In the field from romania or on the outskirts of cities, improbable pagodas asian twinkle of a thousand ornaments, edged with the modest houses of the neighbourhood: these are the “palace roma”, a phenomenon that architectural unreleased translating the quest for social prestige within a marginalized minority. These palaces, appeared by the thousands since the end of communism with the enrichment of some Roma, are recognizable by their proportions, towering, and their richly decorated facades alternating siding sheet metal, plaster statues and columns of marble. They feature sometimes the dollar sign or the logo of a famous German car brand.

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But it is mostly their roofs – pyramidal and layered, reminiscent of the temples of the Far East – that surprise. According to the Romanian architect Rudolf Gräf, author of a study on this topic, these roofs represent an “exacerbation” of architectural elements typically Romanian. Often ridiculed and called “kitsch absolute”, “architecture rom reflects, paradoxically, a part of Romanian history, in contrast to the contemporary architecture to be implemented by the State itself,” he said to the AFP.

A tradition that is inspired by the ancient barons local

These buildings differ according to the regions: in Transylvania (central part of the country) they are inspired by the catholic churches in the Banat (south-west) they copy constructions, neo-classical, while in the south and in the east they are reinterpreting the neo-Romanian style, reminiscent of the traditional houses of the peasants or the houses of the boyars, the old barons are local, ” he stressed.

Dan Finutu, Rom easy death in 2012, was to build a replica of the tribunal which had sentenced him to prison for fraud in the 1990s

Sometimes, these constructions reproduce just a building official has marked the spirit of the owner, at Buzesti (south), Dan Finutu, Rom easy death in 2012, had to build a replica of the tribunal which had sentenced him to prison for fraud in the 1990s. With its dozens of palaces erected both sides of main street, this town of 4,000 inhabitants located near the capital of Bucharest represents a condensed version of this phenomenon born in the 1990s. The fall of the regime of Ceausescu in late 1989 has encouraged this minority nomad to affirm his identity, after having been reduced in slavery for several centuries, and then subjected to a forced assimilation under communism.

These palaces give rise to a one-upmanship unleashed between neighbours: new storeys, towers and columns still more imposing is added to the as. DANIEL MIHAILESCU/AFP

“The first palaces were constructed at the beginning of the 1990s, when Roma have recovered a portion of the gold confiscated by the communists,” says one of the roma leaders of Buzesti, Costica Stancu, in reference to the gold coins passed on from generation to generation by roma women before being captured by the scheme by virtue of a decree dating back to 1978. Other Roma have spent the money earned by selling scrap or by doing odd jobs to build houses destined to shine and to impress, while reflecting the social hierarchy reigning within this strong community of about 2 million people, most of which still lives in poverty.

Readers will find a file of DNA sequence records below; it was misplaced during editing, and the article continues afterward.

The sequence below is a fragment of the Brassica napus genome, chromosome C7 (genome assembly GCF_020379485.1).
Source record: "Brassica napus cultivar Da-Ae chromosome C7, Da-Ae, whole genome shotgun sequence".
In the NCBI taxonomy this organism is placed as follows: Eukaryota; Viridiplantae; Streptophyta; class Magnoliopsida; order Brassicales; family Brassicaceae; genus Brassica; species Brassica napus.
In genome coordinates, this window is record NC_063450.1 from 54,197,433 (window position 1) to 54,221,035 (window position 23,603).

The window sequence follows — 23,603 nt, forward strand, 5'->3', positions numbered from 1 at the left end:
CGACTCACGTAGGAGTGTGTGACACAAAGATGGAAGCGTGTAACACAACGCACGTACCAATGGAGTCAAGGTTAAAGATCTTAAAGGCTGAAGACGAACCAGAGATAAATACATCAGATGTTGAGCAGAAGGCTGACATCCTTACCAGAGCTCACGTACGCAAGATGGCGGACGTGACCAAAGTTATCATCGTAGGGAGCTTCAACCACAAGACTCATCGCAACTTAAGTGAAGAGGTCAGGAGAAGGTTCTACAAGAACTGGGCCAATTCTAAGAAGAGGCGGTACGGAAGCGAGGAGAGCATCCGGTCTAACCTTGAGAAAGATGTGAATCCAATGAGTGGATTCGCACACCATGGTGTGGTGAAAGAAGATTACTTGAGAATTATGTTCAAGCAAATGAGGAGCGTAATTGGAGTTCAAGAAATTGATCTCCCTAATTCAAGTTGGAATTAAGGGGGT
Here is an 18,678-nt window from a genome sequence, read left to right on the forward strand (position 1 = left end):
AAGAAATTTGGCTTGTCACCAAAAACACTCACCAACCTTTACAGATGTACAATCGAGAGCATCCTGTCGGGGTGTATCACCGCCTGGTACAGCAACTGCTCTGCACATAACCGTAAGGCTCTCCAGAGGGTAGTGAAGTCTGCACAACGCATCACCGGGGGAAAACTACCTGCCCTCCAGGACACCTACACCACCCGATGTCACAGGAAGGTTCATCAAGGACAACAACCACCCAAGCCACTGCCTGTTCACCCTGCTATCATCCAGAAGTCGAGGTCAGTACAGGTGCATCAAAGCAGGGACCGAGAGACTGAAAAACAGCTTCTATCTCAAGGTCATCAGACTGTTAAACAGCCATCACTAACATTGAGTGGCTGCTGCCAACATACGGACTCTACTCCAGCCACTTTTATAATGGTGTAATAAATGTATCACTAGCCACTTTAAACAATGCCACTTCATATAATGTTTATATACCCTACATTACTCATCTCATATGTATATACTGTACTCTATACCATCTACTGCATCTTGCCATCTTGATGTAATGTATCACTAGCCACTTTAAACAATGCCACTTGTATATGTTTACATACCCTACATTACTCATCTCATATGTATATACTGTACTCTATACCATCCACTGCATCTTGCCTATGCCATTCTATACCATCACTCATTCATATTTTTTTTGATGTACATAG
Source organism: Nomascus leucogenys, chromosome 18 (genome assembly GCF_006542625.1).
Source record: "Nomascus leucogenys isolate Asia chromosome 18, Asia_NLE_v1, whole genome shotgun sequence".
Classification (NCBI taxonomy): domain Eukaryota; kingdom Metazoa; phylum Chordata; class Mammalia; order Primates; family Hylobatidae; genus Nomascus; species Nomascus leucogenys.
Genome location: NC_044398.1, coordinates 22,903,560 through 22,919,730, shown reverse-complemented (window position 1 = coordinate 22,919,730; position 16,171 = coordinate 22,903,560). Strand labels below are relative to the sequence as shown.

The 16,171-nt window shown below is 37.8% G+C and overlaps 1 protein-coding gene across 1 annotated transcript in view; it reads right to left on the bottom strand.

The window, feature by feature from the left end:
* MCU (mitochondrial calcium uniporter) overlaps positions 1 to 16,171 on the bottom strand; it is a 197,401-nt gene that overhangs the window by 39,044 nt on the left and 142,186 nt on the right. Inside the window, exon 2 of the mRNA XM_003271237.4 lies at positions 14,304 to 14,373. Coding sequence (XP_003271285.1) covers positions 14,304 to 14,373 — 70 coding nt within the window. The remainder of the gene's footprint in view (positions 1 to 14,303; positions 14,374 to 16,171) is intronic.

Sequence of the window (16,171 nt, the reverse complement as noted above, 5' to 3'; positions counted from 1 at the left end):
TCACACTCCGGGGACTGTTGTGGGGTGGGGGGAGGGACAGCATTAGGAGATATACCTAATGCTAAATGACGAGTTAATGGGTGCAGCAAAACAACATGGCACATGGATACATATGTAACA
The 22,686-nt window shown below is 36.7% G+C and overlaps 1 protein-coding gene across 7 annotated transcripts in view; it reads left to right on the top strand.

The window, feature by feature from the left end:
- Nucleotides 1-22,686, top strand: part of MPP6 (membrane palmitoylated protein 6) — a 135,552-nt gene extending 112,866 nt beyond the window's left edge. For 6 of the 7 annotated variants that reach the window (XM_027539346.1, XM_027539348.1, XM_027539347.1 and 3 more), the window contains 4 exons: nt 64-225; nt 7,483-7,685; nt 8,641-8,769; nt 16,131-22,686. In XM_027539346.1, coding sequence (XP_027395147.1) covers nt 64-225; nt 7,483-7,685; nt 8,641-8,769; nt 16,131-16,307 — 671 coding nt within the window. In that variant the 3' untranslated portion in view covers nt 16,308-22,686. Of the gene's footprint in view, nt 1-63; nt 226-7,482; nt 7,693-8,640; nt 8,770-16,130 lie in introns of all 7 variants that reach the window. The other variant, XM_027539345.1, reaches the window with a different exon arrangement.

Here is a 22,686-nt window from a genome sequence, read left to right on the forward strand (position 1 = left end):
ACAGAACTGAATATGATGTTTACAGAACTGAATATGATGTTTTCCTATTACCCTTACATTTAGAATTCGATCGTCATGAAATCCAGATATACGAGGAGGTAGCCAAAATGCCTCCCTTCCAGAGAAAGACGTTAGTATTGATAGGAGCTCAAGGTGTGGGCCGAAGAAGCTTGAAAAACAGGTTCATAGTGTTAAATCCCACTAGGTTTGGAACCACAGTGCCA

Expression of the prestige and success” of the owners, according to the terms of Mr. Gräf, these palaces give rise to a one-upmanship unleashed between neighbours: new storeys, towers and columns always more impressive in addition as the building initial, at the option of the evolution of the wealth – and tastes – of the owners.

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These constructs are abundantly photographed by passing tourists, even if they do not visit. With a few exceptions, their architects remained anonymous. While the bulk of the roma minority, with approximately two million people, still lives in poverty, the sources of financing of these buildings and most often remain obscure. Ironically, their owners do not often occupy only one or two small rooms, large rooms with floors covered with marble and golden decorations is used only on festive occasions.

“The maintenance is very costly,” said Mr. Stancu, 72 years old, according to which the phenomenon begins to mark time. Already, many of the buildings of Buzesti seem to be deserted, and the “palace in construction will not be completed for lack of money”, fears the leader, who himself lives in a small house surrounded by a garden. With more than four million of its nationals who have emigrated in recent years, Romania saw a decline worrisome, many of its villages, counting more than older people. This was also proven by Lidia, a sexagenarian owner of such a palace in Buzesti. “Things are not like before. The people are gone, who was in Bucharest, that abroad. They want to earn money and remain there,” said she bitterly in front of the imposing portal of his field.

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